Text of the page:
To what length, O illustrious saint, didst thou follow the counsel of the wise man! "The bands of wisdom," says he, "are a healthful binding." And, not satisfied with putting "thy feet into her fetters and thy neck into her chains," in the joy of thy love thou didst offer thy lips to the dreadful padlock, not mentioned by the son of Sirach.But what a reward is thine, now that this Wisdom of the Father, whose twofold precept of charity thou didst so fully carry out, inebriates thee with the torrent of eternal delights, adorning thy brow with the glory and grace which radiate from her own beauty! We would fain be forever with thee near that throne of light; teach us, then, how to walk, in this world, by the beautiful ways and peaceable paths of Wisdom. Deliver our souls, if they be still captive in sin; break the chains of our self-love, and give us instead those blessed bands of Wisdom which are humility, abnegation, self-forgetfulness, love of our brethren for God's sake, love of God for His own sake.

Blessed is the man that endureth temptation: for when he hath been proved, he shall receive the crown of life.

(From the Alleluia versicle from the day's Mass, James, 1. 12)


Deus, qui in liber ndis fid libus tuis ab impi rum captivit te be tum Raym ndum Confess rem tuum mir bilem effec sti ejus nobis intercessi ne conc de; ut a peccat rum v nculis absol ti, qutibi sunt pl cita, l beris m ntibus exsequ mur. Per D minum...

O God, who didst by Thy grace make blessed Raymund, Thy Confessor, work wonders in redeeming Thy faithful from bondage among the infidels: grant, beseech Thee, by his intercession, that being loosed from the bondage of our sins, we may be at liberty to do consistently what pleases Thee. Through...

Lesson - Ecclesiasticus, 31. 8-11 / Gospel - St. Luke, 12. 35-40


ST. RAYMUND NONNATUS was born in Catalonia, in the year 1204, and was descended of a gentleman's family of a small fortune. In his childhood he seemed to find pleasure only in his devotions and serious duties. His father perceiving in him an inclination to a religious state, took him from school, and sent him to take care of a farm which he had in the country. Raymund readily obeyed, and, in order to enjoy the opportunity of holy solitude, kept the sheep himself, and spent his time in the mountains and forests in holy meditation and prayer. Some time after, he joined the new Order of Our Lady of Mercy for the redemption of captives, and was admitted to his profession at Barcelona by the holy founder, St. Peter Nolasco. Within two or three years after his profession, he was sent into Barbary with a considerable sum of money, where he purchased, at Algiers, the liberty of a great number of slaves. When all this treasure was exhausted, he gave himself up as a hostage for the ransom of certain others. This magnanimous sacrifice served only to exasperate the Mohammedans, who treated him with uncommon barbarity, till, fearing lest if he died in their hands they should lose the ransom which was to be paid for the slaves for whom he remained a hostage, they gave orders that he should be treated with more humanity. Hereupon he was permitted to go abroad about the streets, which liberty he made use of to comfort and encourage the Christians in their chains, and he converted and baptized some Mohammedans. For this the governor condemned him to be put to death by thrusting a stake into the body, but his punishment was commuted, and he underwent a cruel bastinado. This torment did not daunt his courage. So long as he saw souls in danger of perishing eternally, he thought he had yet done nothing. St. Raymund had no more money to employ in releasing poor captives, and to speak to a Mohammedan upon the subject of religion was death. He could, however, still exert his endeavors, with hopes of some success, or of dying a martyr of charity. He therefore resumed his former method of instructing and exhorting both the Christians and the infidels. The governor, who was enraged, ordered our Saint to be barbarously tortured and imprisoned till his ransom was brought by some religious men of his Order, who were sent with it by St. Peter. Upon his return to Spain, he was nominated cardinal by Pope Gregory IX., and the Pope, being desirous to have so holy a man about his person, called him to Rome. The .Saint obeyed, but went no further than Cardona, when he was seized with a violent fever, which proved mortal. He died on the 31st of August, in the year 1240, the thirty-seventh of his age.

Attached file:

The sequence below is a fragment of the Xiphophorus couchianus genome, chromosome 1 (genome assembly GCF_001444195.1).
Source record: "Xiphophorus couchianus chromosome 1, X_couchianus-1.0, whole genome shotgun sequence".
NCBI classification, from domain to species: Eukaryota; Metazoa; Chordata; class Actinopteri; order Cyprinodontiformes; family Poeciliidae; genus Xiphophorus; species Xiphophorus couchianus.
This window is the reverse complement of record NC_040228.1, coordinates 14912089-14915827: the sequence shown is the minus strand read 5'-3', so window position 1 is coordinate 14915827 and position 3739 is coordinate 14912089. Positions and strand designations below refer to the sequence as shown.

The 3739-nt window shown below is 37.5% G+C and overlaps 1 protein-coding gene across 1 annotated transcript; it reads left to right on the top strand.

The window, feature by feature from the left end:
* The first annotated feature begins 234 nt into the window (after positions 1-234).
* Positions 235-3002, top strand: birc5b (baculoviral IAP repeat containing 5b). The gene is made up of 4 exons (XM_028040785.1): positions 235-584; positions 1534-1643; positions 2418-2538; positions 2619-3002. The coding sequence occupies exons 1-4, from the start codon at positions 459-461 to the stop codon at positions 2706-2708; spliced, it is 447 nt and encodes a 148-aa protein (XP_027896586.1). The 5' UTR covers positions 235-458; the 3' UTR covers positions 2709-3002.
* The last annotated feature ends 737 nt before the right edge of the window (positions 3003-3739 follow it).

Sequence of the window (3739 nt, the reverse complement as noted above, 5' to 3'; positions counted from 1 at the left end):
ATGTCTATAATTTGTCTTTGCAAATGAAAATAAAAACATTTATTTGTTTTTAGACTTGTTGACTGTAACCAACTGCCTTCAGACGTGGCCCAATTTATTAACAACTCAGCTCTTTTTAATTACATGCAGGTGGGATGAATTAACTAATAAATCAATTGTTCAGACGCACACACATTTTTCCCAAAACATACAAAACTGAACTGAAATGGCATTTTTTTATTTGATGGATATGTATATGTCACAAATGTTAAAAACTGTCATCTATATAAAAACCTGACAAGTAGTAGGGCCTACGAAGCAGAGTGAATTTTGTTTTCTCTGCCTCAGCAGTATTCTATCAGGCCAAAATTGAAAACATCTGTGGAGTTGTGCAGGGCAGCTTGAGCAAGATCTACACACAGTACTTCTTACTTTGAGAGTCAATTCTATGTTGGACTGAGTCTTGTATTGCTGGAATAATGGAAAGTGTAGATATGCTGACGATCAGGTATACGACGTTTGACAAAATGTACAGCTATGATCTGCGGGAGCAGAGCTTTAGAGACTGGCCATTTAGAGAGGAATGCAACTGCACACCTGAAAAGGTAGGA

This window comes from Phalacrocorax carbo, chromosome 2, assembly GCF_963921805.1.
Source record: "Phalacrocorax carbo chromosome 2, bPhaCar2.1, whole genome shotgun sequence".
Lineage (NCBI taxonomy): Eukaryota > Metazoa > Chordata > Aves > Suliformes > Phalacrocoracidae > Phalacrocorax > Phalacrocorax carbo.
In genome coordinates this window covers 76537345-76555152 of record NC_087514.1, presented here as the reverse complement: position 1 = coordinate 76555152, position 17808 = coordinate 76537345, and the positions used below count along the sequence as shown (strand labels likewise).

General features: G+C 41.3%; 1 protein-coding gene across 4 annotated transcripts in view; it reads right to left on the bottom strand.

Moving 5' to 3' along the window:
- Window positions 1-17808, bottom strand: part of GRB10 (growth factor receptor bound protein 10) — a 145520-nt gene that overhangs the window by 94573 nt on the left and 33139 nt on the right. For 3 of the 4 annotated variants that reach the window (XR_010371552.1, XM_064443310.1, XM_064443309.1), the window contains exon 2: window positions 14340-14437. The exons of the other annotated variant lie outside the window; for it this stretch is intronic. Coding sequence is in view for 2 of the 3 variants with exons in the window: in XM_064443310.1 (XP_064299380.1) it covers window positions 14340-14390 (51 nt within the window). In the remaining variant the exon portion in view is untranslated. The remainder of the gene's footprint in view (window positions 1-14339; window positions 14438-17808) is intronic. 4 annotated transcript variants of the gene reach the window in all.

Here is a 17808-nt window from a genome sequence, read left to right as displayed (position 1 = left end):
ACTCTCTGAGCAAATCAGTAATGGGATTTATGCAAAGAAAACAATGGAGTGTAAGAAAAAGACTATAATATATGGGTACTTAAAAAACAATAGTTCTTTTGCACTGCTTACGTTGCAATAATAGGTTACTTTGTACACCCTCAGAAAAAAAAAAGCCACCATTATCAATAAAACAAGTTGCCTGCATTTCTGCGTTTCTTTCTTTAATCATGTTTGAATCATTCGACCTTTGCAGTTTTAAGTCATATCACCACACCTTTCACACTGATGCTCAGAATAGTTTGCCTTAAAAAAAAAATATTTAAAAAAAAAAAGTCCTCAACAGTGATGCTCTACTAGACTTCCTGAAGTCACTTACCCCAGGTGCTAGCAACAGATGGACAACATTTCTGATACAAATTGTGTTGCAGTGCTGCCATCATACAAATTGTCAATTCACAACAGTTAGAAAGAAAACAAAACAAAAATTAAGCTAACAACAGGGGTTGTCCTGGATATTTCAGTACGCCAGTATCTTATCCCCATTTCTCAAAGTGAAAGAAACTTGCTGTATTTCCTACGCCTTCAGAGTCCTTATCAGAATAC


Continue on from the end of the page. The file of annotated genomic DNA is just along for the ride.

Reflection.--This Saint gave not only his substance but his liberty, and even exposed himself to the most cruel torments and death, for the redemption of captives and the salvation of souls. But alas! do not we, merely to gratify our prodigality, vanity, or avarice, refuse to give the superfluous part of our possessions to the poor, who for want of it are perishing with cold and hunger? Let us remember that "He that giveth to the poor shall not want"

Crusaders, 12th century French master